First, you have to remove the covers of the seat frame. To do this, loosen four screws on the left and right. The two parts at the front and back are just clipped in.
Then it’s on to the seat itself. You can take it out together with the rotating console. To do this, three screws must be loosened at the top of each side, which can be accessed by turning the seat. It would help if you used sensible bit attachments. Otherwise, the screws installed here tend to turn around. That’s why we had to drill out a screw last time.
If you have loosened the 6 visible screws and are wondering why the seat still cannot be removed, look again from below on each side because two more nuts need to be loosened. Then disconnect the airbag sensor cable and take the seat out. Attention: the seat is heavy, and ensure the airbag sensor cable is not caught anywhere. In addition, from now on, you should no longer turn the ignition key. Otherwise, an error message may appear on the onboard computer.
The batteries are now exposed. You should switch off the entire onboard electronics and disconnect the PWM controller and starter battery fuses before tampering with them.
Our batteries were still secured against slipping with a perforated metal strap. When that was solved, all cables and components were exposed.
If you’re wondering why we have so many cables: on the one hand, that’s because we connected two batteries in parallel. I.e. the two plus and minus poles of the two batteries are connected, and on the other hand, because we have installed a second solar charge controller for our mobile solar bag at the back here.
Now comes the point representing an internal hurdle for many: getting to the battery poles. And healthy caution is the right thing to do, but if you pay attention to the simplest things, you can’t do too much wrong. On the one hand, it is important that you always first disconnect the cable from the negative pole and only then the cable from the positive pole (when installing, the other way around: first connect the plus and then the minus) and, on the other hand, that the poles are not mixed up: i.e. only positive cables belong to the positive pole and ground cables only belong to the negative pole.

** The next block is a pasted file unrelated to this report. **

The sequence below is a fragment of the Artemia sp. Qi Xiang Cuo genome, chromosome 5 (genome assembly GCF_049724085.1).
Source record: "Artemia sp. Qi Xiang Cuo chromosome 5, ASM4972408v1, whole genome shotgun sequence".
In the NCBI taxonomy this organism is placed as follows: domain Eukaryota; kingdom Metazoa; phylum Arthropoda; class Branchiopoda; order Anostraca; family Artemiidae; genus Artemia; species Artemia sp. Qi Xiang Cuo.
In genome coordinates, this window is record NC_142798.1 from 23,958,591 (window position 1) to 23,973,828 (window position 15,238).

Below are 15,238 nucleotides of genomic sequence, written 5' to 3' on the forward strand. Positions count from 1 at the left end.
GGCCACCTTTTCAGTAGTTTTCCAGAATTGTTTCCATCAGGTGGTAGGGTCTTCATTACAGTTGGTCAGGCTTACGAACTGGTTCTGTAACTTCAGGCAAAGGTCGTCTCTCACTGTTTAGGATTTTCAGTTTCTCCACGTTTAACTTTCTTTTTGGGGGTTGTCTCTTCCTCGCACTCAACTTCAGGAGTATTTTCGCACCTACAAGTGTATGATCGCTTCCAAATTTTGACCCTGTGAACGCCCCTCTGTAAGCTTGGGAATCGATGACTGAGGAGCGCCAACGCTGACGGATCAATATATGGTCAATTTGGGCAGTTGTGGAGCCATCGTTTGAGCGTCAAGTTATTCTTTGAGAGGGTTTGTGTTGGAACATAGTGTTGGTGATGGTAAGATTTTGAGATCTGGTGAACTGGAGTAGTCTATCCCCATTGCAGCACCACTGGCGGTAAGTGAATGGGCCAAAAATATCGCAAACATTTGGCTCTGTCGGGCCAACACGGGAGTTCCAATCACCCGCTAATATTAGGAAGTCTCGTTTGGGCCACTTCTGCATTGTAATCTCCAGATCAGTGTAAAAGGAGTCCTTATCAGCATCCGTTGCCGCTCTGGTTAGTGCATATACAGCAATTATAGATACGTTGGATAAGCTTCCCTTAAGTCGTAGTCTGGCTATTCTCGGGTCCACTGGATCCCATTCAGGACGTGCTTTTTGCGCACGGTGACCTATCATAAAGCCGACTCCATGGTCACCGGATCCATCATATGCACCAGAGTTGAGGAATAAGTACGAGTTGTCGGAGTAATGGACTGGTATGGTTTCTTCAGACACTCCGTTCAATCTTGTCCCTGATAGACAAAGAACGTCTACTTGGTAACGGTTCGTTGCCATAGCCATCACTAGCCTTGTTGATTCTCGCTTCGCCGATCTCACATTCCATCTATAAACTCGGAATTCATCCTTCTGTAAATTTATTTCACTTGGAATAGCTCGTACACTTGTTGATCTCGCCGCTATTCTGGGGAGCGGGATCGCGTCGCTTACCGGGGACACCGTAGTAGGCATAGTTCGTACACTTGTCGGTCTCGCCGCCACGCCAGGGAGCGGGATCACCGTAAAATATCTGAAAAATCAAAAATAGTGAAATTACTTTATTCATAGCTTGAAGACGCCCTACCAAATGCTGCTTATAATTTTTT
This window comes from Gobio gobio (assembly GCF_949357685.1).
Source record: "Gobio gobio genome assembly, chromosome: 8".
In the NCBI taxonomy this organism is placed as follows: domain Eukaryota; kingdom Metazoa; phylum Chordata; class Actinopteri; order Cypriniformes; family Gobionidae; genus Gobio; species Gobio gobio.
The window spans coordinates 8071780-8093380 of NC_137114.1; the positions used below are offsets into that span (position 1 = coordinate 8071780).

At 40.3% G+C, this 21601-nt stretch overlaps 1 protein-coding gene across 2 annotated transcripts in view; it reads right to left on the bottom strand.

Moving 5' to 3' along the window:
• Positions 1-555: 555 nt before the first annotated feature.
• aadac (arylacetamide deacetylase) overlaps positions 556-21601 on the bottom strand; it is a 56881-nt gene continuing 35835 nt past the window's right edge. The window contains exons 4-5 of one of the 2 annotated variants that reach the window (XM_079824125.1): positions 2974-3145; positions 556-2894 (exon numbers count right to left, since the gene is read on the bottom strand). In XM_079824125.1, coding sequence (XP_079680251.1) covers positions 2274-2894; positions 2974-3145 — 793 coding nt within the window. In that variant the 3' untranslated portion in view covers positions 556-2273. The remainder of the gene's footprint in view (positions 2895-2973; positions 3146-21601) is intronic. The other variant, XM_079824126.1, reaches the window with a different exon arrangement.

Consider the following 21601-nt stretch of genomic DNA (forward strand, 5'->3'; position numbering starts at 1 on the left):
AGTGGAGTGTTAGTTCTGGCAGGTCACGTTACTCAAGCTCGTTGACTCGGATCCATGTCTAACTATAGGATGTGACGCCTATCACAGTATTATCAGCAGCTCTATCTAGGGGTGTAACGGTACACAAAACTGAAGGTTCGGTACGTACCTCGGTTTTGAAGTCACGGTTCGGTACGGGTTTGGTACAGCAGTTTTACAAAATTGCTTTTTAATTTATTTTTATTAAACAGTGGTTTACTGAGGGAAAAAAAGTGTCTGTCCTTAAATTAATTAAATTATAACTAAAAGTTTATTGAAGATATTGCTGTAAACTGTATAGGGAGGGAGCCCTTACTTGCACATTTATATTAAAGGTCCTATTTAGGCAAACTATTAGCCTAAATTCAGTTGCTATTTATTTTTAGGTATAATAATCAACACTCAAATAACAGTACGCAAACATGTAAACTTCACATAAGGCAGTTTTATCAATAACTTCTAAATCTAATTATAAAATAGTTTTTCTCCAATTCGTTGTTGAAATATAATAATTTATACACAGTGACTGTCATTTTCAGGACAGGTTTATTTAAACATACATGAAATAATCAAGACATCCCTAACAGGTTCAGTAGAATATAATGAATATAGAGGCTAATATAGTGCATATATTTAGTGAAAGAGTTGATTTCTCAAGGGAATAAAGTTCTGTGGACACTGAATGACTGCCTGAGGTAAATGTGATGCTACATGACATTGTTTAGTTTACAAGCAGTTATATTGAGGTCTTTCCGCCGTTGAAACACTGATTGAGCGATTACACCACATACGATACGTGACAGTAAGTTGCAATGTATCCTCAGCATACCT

Dirk is always doubly careful and covers all open cable ends with a piece of heat-shrink tubing so that there is no contact or short circuit anywhere.
And when all the cables were loosened and secured, we could remove the two batteries. At just under 30kg each, it’s quite a feat of strength. Then it was the perfect moment to vacuum through and put back that piece of floor insulation that we had to cut out back in Malaysia when we installed those two AGM batteries, as the batteries were a bit too tall to fit under the seat otherwise.
Everything was prepared to insert the new RV battery. Since it is quite a bit smaller than our previous batteries, Dirk has secured it with another tension belt and two wooden strips so that it cannot slide back and forth or from left to right.
And since there was no additional space on the side, we also packed the solar charge controller for our solar bag on the side. There would be room for an inverter if we ever want to install one.
After the battery was secured, it was time to connect it. The Lutron underseat batteries have M8 pole screws – so we could plug our existing cables with M8 ring lugs onto them as I said: first plus and then minus. Then we connected the temperature sensors of our two chargers to the negative pole.